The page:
This paper examines why Singapore law has not followed English law in the area of beneficial ownership of family property. It points out that the landmark cases in the two jurisdictions are underpinned by different family paradigms. The English landmark cases are based on the unmarried cohabitants paradigm and the legal rules that have emerged from these cases are aimed at, whether successfully or not, ensuring a fair division of the family home upon the breakdown of these relationships. In contrast, the Singapore seminal judgments are underlaid by contests between children over their parents’ property which raised questions as to the parties’ true intentions and the legal techniques to determine that. In the main, this paper argues that the legal rules that emerge in a society are shaped by the conditions of that society: these rules are purpose-built to resolve the specific types of disputes that come through the judicial system, which are in turn moulded by the distinctive conditions of that society. The discussion also shows that whilst the courts in the two jurisdictions differ in the legal techniques which they apply to determine these disputes, they do not appear to differ greatly in their understanding of human interactions and complex family relationships.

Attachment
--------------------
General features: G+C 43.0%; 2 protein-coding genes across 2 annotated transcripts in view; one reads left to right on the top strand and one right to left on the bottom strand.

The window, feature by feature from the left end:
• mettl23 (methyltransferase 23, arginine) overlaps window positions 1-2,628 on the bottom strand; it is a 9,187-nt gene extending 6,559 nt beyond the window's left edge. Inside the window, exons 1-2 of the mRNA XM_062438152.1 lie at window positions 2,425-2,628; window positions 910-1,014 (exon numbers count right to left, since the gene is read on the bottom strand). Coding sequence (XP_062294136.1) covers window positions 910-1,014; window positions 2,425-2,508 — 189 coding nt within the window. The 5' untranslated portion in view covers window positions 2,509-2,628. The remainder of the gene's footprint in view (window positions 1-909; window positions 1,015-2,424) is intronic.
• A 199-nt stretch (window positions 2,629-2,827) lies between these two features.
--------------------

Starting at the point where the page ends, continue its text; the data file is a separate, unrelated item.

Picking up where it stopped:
Man Yip, Comparing family property disputes in English and Singapore law: ‘context is everything’, Legal Studies, https://doi.org/10.1017/lst.2021.10. Published online by Cambridge University Press: 5 April 2021.